Campus Magazine Thó Wiŋ Wants Creativity and Diversity
Sarah Burke, Features editor
If you’re a creative of any kind, consider submitting to the next edition of Thó Wiŋ Magazine, Augsburg’s “literary, visual, and musical arts publication,” according to their website. If you’re a returning student, you may remember it as Murphy Square Magazine, a name change that came about this year. Jacey Mismash, one of the lead editors for the magazine, said when deciding which pieces go in the magazine, the key is standing out.
“We look for creativity – however it may take form,” said Mismash. “We accept a ton of different types of submissions like music, poetry, visual art, fiction, creative nonfiction, etc.”
The final submission date is January 25th. After that, the Thó Wiŋ team chooses the selections that will go in the final version. They will then lightly edit the work, before finalizing it for students to take. The finished magazines are free and can be picked up either at tabling events or through messaging Thó Wiŋ social media.
Though the magazine has been around since 1974, the magazine officers decided on the name change in 2021 to “distance the organization from the colonial roots of Murphy Square Park and to promote equity and inclusion within the publishing industry, starting here at Augsburg University,” according to their website.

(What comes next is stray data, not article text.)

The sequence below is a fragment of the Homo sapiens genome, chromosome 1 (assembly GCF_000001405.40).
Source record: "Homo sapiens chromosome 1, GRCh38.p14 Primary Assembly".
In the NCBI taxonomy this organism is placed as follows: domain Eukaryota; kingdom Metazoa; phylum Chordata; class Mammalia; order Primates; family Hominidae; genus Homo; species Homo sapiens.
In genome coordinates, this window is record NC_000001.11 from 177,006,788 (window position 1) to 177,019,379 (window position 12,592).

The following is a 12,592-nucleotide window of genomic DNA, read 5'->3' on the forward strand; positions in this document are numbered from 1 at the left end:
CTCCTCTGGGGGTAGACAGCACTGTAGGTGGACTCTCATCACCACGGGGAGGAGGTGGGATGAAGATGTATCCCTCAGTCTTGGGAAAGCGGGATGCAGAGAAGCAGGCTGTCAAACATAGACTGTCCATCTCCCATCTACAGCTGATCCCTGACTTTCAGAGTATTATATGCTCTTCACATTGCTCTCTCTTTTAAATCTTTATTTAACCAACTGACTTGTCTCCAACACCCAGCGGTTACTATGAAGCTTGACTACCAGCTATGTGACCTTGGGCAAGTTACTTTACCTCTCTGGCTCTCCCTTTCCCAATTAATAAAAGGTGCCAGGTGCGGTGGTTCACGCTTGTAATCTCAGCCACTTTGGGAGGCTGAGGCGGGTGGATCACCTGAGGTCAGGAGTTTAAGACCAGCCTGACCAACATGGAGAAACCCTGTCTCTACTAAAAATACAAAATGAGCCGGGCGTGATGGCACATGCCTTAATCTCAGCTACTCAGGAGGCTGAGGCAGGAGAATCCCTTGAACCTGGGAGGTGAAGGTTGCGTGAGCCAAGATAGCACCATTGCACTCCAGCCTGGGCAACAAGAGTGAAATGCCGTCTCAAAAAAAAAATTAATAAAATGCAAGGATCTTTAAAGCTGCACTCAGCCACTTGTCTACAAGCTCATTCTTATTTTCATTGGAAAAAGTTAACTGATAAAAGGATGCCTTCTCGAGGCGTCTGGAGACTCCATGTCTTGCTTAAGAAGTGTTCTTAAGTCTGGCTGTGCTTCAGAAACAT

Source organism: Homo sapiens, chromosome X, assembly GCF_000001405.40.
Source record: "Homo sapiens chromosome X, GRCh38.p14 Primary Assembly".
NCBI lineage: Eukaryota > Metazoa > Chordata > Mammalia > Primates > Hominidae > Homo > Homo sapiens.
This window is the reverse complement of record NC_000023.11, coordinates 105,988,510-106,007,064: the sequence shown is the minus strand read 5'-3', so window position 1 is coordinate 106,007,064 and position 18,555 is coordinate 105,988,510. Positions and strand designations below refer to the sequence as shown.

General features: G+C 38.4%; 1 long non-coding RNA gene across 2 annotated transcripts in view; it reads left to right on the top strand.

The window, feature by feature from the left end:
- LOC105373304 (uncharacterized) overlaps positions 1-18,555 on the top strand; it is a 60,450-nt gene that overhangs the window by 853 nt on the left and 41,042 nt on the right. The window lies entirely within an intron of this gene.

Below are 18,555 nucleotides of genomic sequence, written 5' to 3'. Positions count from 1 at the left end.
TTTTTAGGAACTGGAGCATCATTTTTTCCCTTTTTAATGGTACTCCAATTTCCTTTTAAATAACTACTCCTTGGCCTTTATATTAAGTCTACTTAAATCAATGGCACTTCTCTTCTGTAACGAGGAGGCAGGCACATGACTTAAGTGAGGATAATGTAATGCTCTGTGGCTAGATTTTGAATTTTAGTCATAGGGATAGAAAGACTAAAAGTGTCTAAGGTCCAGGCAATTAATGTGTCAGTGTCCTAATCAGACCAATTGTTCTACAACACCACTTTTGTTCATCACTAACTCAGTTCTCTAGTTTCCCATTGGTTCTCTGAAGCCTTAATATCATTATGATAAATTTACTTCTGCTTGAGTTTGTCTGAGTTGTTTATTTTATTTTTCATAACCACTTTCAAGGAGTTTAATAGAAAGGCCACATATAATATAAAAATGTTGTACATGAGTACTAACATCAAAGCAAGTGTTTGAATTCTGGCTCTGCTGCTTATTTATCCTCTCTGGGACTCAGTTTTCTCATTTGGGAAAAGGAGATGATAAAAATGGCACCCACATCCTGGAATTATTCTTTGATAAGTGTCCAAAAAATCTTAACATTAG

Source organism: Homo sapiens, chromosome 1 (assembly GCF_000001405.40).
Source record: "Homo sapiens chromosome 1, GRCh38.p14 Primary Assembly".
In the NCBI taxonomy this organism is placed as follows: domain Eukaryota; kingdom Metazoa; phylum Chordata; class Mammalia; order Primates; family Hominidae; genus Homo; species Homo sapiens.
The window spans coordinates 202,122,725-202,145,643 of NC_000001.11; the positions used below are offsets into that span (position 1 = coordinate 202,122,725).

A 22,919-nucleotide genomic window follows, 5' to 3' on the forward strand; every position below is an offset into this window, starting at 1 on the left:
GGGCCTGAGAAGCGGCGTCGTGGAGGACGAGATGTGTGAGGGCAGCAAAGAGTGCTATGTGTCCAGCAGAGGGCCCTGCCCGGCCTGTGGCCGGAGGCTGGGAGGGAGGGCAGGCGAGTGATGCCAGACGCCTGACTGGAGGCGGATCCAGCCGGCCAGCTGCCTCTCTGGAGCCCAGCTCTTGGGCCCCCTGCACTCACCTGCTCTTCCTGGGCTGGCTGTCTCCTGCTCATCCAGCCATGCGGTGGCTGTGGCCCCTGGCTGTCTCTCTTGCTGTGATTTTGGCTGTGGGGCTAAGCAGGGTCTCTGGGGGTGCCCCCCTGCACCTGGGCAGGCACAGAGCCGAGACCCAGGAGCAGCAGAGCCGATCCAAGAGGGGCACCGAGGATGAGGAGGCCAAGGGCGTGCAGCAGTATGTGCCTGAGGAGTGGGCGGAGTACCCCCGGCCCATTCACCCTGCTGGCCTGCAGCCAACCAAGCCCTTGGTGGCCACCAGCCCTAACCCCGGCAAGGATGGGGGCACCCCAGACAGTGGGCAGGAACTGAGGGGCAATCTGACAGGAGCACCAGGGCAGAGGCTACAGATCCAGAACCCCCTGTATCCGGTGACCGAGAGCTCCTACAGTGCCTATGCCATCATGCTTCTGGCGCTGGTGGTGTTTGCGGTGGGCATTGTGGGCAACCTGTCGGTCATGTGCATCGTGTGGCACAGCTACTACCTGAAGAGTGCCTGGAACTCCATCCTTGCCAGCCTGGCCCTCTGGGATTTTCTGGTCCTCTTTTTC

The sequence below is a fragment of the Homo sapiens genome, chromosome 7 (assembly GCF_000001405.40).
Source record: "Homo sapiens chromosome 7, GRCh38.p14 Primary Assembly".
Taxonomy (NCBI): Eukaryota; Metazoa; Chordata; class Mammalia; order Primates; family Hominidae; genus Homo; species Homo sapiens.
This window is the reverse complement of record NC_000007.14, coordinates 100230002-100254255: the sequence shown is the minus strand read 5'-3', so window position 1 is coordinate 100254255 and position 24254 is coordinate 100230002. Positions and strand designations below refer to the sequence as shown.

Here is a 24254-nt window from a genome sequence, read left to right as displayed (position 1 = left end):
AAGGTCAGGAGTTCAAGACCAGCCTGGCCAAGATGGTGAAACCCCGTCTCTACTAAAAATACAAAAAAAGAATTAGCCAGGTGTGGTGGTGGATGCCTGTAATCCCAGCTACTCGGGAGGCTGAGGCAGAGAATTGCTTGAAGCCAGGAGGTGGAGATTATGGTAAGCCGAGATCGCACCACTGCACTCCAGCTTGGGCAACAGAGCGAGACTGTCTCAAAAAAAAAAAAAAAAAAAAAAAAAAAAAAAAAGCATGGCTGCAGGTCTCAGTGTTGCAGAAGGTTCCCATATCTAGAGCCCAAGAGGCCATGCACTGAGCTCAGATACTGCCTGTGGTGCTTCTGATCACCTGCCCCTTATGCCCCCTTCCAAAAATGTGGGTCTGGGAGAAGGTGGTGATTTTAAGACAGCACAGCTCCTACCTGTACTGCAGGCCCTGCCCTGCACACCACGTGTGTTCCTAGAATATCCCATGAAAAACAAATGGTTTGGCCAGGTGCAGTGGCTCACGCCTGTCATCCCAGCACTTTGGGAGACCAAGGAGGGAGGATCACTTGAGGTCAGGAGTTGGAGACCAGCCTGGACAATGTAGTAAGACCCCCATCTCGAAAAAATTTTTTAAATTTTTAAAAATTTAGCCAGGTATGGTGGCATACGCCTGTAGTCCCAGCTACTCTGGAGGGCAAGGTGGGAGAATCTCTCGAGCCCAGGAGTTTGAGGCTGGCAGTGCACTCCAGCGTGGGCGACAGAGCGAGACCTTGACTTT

The name Thó Wiŋ is a Dakota name meaning Blue Star Woman, a figure who both brings you from Earth and takes you from it when you pass. The decision on the name was assisted by Reuben “Kitto” Stately, an Augsburg student and member of the Santee Dakota & Red Lake Ojibwe Nations. Mismash said this decision came with the knowledge of the lack of representation and acknowledgement of many BIPOC artists in the publishing industry.
“The name change was a small step in the direction of making our magazine more inclusive and diverse – we hope to continue this by being intentional about encouraging the submission of diverse works from writers of diverse backgrounds,” said Mismash. “Last semester we hosted Christine Ha of Lewellyn Publishing to talk about the lack of diversity in the publishing industry as well as the lack of diverse works being published – we were able to inform people about the whitewashing of the industry, as well as hold space for people to share the stories they would like to see in the future.”
Thó Wiŋ hopes to begin the process of diversifying the publishing world and inspire others to do the same. You can pick up your copy of Thó Wiŋ magazine towards the end of the semester. To learn more about Thó Wiŋ, visit their website.